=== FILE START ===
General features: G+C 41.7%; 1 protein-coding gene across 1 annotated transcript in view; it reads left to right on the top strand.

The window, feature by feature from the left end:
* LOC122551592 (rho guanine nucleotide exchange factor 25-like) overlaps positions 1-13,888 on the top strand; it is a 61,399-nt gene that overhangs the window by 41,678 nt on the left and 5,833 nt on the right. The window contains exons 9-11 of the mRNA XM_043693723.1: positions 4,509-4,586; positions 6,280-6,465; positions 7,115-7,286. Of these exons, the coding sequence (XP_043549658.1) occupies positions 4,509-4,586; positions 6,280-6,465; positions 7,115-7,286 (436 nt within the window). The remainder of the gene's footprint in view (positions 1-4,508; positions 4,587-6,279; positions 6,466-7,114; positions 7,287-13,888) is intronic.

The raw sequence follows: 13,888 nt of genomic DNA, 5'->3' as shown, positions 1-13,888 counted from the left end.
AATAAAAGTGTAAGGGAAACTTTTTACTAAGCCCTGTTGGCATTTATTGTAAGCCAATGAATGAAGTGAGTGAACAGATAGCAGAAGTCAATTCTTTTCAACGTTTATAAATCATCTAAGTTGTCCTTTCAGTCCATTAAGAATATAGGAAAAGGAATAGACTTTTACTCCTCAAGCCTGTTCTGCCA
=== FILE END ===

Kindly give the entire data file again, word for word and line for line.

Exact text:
General features: G+C 41.7%; 1 protein-coding gene across 1 annotated transcript in view; it reads left to right on the top strand.

The window, feature by feature from the left end:
* LOC122551592 (rho guanine nucleotide exchange factor 25-like) overlaps positions 1-13,888 on the top strand; it is a 61,399-nt gene that overhangs the window by 41,678 nt on the left and 5,833 nt on the right. The window contains exons 9-11 of the mRNA XM_043693723.1: positions 4,509-4,586; positions 6,280-6,465; positions 7,115-7,286. Of these exons, the coding sequence (XP_043549658.1) occupies positions 4,509-4,586; positions 6,280-6,465; positions 7,115-7,286 (436 nt within the window). The remainder of the gene's footprint in view (positions 1-4,508; positions 4,587-6,279; positions 6,466-7,114; positions 7,287-13,888) is intronic.

The raw sequence follows: 13,888 nt of genomic DNA, 5'->3' as shown, positions 1-13,888 counted from the left end.
AATAAAAGTGTAAGGGAAACTTTTTACTAAGCCCTGTTGGCATTTATTGTAAGCCAATGAATGAAGTGAGTGAACAGATAGCAGAAGTCAATTCTTTTCAACGTTTATAAATCATCTAAGTTGTCCTTTCAGTCCATTAAGAATATAGGAAAAGGAATAGACTTTTACTCCTCAAGCCTGTTCTGCCA